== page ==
Some Jerusalem Rabbis have commenced moves to wage war against Christmas celebrations in Israel.
In a letter faxed to hoteliers in Jerusalem, two of the city’s chief rabbis warned against displaying Christmas trees on their premises.
“As the secular year ends we want to remind you that erecting a Christmas tree in a hotel contravenes halacha (Jewish law) and that therefore it is clear that one should not erect [a tree] in a hotel,” the letter reads, according to the Times of Israel. “It is also appropriate to avoid hosting parties to mark the end of the secular year.”
The Israeli daily said the letter could be interpreted as a “veiled threat” to hoteliers who risk losing their kosher licenses. This flies in the face of recent developments, including a March 2015 ruling by Israel’s Chief Rabbinate that lifted a ban on Christmas trees in hotels and tied the criteria for kosher certification more closely to the preparation of food.
Christmas trees and other symbols of non-Jewish traditions rankle some Israelis; the country’s ultra-Orthodox rabbis are known to criticize their display.
In a separate incident reported by Israeli media, a rabbi at Technion Institute of Technology in the city of Haifa warned students against entering the student union building because of a Christmas tree there, arguing that the tree was “not a Christian religious symbol, but even worse, a pagan one.”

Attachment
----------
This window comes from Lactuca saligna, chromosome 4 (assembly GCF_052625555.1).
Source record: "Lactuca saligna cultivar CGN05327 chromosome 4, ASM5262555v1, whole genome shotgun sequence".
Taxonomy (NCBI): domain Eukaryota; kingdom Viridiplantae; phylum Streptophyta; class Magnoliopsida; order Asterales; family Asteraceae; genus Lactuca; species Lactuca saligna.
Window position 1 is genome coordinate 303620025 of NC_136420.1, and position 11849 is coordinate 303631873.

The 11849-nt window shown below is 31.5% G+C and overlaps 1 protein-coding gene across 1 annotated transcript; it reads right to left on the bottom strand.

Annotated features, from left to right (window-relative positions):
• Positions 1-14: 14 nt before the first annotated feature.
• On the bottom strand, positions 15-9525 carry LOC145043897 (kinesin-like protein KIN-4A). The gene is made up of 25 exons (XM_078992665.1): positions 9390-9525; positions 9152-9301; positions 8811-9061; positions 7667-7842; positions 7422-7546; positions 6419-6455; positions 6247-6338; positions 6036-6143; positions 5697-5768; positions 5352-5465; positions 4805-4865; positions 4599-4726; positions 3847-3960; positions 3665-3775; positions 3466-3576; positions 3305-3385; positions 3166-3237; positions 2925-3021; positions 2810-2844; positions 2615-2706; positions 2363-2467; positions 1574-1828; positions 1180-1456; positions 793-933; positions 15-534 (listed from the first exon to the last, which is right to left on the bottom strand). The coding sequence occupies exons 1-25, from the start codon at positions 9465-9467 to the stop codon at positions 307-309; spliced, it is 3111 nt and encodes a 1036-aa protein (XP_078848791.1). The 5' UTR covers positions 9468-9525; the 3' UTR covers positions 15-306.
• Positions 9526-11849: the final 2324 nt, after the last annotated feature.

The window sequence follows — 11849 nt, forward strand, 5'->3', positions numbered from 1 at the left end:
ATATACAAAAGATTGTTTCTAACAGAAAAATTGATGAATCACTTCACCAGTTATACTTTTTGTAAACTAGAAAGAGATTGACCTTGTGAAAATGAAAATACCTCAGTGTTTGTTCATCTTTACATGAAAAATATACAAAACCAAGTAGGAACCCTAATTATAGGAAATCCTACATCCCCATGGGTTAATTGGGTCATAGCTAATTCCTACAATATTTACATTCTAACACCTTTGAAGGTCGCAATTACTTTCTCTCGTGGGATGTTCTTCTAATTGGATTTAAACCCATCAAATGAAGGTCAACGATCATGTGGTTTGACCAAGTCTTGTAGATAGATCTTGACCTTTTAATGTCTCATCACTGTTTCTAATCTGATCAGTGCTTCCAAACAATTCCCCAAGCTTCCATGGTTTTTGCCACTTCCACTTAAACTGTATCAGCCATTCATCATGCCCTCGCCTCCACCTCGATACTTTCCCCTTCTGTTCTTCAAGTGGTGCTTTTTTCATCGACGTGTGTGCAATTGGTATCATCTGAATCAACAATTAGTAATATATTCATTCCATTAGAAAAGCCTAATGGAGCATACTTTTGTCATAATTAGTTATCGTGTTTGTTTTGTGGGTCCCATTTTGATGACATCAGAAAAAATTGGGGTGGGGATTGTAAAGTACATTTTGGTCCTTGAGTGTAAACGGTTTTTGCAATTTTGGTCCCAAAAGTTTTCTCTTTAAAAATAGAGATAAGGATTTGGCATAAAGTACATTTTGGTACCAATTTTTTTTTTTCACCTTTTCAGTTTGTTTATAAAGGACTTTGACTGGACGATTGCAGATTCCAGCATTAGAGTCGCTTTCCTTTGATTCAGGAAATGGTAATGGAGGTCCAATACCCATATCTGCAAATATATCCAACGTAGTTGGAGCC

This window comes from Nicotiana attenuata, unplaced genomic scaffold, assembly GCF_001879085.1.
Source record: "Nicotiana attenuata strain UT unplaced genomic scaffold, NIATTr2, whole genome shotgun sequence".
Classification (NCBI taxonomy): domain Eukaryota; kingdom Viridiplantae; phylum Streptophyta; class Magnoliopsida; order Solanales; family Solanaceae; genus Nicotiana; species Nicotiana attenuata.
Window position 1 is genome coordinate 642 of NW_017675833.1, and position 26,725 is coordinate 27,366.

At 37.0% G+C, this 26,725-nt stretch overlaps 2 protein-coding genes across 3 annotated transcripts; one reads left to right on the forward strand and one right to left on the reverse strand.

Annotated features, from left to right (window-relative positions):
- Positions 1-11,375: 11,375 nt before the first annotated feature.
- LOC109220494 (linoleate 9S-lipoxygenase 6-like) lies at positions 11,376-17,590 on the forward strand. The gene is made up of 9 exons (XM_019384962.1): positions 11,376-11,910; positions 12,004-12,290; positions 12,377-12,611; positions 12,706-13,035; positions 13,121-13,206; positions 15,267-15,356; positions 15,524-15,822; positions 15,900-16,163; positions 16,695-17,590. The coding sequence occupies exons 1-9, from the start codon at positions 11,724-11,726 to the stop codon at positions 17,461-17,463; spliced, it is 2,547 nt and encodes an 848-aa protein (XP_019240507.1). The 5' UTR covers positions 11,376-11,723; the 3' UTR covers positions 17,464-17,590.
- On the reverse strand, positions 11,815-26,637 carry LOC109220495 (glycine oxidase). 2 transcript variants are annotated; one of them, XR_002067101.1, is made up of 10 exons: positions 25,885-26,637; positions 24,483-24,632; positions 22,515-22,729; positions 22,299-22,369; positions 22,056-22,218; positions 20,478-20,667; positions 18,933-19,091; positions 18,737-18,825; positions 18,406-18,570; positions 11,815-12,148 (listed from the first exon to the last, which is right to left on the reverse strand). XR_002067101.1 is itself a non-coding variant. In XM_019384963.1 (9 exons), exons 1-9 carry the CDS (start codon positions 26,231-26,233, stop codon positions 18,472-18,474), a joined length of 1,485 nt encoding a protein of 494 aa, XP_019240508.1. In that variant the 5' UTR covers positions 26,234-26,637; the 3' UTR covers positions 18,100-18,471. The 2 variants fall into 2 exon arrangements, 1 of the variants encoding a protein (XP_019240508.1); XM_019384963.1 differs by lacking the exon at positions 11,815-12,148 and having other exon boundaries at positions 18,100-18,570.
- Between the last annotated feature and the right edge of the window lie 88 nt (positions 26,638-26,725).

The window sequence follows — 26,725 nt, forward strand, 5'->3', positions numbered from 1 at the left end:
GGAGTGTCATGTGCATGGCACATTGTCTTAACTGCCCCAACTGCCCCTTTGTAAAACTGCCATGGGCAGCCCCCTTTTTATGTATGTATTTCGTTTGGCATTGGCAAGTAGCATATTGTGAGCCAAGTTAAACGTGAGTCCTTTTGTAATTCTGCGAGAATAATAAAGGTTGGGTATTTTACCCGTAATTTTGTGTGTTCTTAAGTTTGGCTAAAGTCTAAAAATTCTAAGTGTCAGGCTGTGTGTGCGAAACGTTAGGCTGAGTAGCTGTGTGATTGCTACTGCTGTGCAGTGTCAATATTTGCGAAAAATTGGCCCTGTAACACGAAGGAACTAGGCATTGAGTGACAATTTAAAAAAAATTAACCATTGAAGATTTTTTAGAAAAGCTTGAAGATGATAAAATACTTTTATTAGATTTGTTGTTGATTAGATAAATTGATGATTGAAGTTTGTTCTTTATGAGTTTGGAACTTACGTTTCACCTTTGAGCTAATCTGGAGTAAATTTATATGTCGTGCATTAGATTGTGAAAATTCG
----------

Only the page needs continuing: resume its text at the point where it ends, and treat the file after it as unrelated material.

Still, the Arab Christian population of the West Bank and East Jerusalem celebrate the holiday with gusto — not least in Bethlehem — as do Christian communities in cities such as Haifa and Nazareth.
Israeli officials were at pains to express their support for Christmas traditions, while remaining sensitive to ultra-Orthodox Jewish sentiment, particularly in Jerusalem, a holy city contested by the three Abrahamic faiths.
“As a proud Jew, I do not take part in idolatrous events, and I will not attend any ceremony. I was even invited to a reception for the Pope and I didn’t come. I ask my rabbis and they tell me how to act,” Jerusalem’s deputy mayor, Dov Kalmanovitz, told Arutz Sheva newspaper this week. But he endorsed state efforts to distribute trees to Christian worshipers and institutions: “However, I have no problem with giving out Christmas trees to private individuals.”
A statement from the Israeli tourism ministry pointed to the prevalence of Christmas trees even in predominantly Muslim countries: “Even in non-Christian countries including the Persian Gulf states it is the custom to place a Christmas tree in hotels where Christians are residing.